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Four in 10 economists predict the United States will be in recession by the end of 2020, according to a survey published this week by the National Association for Business Economics.
Painful as a recession could be, some of President Trump's critics — from comedian Bill Maher to New York magazine writer Eric Levitz — contend it might be a worthwhile price to pay for crippling his odds of reelection.
This is not the view of all of the president's detractors, of course, and many other voters hope that Trump will ride a roaring economy to a second term.
But, setting the election aside, there could — for some people — be a less-political silver lining to a recession, when it inevitably comes.
"When the market is down, a lot of people may think of that as a negative," said Katie Taylor, who focuses on workplace retirement and savings trends as vice president of thought leadership at Fidelity Investments. "But, if I'm participating in my 401(k) and I have many years to ride out any volatility, a down market is actually a time when I can buy shares of my mutual funds at a lower price. And, so, I may consider saving a little bit more."
This is the age-old principle that it's best to buy low.
Say you contribute 5% of your monthly paycheck to a 401(k) account whose fund (or funds) contain a mix of stocks and bonds, as many do. If stock prices dip during a recession, your monthly contribution can buy more shares than it could when prices were higher.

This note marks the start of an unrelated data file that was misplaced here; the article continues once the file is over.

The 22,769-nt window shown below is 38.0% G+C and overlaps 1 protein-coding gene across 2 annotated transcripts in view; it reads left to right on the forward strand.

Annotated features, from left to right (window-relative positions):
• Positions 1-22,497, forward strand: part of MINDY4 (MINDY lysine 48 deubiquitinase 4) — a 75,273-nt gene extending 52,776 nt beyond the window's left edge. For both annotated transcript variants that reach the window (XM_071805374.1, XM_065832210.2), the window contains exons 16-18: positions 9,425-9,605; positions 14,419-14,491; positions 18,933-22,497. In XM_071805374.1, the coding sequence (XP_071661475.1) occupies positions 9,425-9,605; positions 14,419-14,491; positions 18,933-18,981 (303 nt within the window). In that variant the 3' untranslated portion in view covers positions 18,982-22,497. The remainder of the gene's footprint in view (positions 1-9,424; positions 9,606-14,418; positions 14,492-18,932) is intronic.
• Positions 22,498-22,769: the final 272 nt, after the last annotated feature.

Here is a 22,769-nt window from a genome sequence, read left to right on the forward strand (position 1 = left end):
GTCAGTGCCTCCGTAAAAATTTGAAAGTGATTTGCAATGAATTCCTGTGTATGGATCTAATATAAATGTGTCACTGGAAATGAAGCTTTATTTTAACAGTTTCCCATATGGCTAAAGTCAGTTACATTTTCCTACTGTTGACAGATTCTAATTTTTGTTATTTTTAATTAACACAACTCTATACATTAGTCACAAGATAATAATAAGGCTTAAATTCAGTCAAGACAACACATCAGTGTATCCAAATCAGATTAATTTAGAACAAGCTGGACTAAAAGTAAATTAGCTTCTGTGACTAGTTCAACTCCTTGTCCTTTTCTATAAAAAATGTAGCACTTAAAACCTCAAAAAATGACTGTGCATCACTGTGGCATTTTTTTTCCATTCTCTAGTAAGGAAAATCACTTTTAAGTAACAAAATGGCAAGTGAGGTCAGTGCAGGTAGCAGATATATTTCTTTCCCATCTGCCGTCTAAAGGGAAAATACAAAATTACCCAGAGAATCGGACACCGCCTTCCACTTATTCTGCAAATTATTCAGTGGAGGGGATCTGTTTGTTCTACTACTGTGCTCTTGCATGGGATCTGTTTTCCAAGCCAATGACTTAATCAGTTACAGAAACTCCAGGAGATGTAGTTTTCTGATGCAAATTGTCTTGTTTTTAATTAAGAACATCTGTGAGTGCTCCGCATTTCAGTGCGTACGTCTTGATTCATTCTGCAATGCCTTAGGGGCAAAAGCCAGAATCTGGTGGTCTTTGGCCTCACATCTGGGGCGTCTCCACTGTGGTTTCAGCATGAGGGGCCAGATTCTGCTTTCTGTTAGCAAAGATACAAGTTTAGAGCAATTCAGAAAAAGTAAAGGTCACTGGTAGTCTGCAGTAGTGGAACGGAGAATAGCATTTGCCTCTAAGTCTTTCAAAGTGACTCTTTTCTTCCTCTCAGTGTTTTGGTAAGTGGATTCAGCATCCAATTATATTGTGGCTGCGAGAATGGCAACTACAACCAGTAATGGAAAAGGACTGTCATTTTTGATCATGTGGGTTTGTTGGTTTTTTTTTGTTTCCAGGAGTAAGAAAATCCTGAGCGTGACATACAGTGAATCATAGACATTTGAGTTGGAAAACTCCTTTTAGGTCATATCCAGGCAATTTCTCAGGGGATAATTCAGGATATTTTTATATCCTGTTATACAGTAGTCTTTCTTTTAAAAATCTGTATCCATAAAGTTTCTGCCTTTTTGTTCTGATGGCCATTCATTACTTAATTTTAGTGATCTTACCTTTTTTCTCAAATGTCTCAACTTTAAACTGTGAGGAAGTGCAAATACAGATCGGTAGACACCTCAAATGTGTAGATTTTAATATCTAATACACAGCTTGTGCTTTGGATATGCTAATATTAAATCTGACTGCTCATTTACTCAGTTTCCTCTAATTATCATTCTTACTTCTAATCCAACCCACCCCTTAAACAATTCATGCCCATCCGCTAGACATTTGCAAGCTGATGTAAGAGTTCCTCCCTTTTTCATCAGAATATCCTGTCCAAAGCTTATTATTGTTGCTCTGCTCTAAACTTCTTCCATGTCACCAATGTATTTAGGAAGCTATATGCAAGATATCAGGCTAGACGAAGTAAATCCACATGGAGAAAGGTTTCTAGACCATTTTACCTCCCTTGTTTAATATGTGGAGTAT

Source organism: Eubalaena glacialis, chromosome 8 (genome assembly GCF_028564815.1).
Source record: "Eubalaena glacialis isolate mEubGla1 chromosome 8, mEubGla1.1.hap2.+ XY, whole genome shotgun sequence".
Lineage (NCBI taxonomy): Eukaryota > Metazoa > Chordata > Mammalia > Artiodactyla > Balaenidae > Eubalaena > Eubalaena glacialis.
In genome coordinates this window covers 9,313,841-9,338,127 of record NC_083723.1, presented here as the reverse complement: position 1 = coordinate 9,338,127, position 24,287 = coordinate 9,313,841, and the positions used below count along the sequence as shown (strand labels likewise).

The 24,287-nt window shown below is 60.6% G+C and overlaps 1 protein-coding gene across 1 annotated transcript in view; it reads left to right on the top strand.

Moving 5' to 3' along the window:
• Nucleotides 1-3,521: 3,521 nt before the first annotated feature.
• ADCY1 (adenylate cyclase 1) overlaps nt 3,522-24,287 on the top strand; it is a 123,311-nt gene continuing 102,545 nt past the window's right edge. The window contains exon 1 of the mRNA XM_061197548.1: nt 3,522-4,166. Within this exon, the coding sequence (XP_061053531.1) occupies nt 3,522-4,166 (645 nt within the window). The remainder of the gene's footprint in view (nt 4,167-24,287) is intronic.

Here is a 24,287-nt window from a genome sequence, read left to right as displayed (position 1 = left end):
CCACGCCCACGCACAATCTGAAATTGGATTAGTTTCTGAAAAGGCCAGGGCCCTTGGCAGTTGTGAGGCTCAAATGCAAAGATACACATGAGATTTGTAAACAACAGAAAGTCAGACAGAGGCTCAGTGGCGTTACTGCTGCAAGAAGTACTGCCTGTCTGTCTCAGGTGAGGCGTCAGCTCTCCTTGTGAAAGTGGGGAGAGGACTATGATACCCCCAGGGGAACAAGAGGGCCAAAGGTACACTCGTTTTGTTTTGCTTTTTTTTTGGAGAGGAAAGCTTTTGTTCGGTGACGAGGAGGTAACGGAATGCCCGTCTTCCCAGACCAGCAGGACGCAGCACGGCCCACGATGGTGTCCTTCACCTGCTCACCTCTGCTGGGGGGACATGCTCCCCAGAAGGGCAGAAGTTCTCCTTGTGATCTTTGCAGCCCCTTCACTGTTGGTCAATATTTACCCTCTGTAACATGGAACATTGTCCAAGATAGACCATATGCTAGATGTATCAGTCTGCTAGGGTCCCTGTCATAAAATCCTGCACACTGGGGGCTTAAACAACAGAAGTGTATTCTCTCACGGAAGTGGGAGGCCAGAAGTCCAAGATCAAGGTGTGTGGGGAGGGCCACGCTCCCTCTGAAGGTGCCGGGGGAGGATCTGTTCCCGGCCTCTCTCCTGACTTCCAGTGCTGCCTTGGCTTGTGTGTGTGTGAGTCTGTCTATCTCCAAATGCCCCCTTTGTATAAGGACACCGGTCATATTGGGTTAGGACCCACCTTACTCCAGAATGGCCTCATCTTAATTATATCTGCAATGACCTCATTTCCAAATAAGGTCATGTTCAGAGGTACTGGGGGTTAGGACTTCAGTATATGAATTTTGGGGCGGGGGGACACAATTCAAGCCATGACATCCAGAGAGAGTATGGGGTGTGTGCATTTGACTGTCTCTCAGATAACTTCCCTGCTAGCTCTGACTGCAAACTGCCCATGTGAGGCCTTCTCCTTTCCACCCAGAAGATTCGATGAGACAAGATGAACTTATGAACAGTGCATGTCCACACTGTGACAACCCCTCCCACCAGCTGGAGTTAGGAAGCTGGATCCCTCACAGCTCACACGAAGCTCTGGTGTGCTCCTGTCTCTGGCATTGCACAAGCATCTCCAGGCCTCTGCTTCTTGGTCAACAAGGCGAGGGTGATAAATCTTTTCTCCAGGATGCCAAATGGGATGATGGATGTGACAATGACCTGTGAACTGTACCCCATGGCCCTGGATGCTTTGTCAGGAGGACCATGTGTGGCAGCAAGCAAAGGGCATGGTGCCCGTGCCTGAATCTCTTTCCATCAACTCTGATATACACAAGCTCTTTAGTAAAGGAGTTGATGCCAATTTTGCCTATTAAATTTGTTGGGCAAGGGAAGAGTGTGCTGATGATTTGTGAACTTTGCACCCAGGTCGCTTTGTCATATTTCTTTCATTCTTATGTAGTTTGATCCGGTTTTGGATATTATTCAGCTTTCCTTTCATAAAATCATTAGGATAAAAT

Later, when the market recovers and prices go up, you'll be glad to own those extra shares that you bought during the recession. In fact, if you can swing it, Taylor says you might consider increasing your monthly contribution by a percentage point to snag even more shares on the cheap.
Some savers are upping their contributions already. Fidelity reported this week that 32% of the firm's 401(k) account holders increased their contribution rates in the second quarter of 2019 — the highest-ever share of account holders to increase their contributions in a single quarter.
Fidelity is just one firm — but one with more than 30 million retirement accounts that collectively can indicate savings trends.
"But wait," you may be saying. If you're nearing retirement and are not among the workers Taylor described as having "many years to ride out any volatility," the answer to recession forecasts is not to stop or reduce 401(k) contributions, she said. Instead, "it may make sense to check in on your asset allocation and see if you want to change your strategy to be more conservative."
In other words, you might consider directing some of your contributions away from stocks and toward less-risky investments, such as bonds.
"But, for most people in their working years, I would say staying the course is probably the best action you can take," Taylor said.
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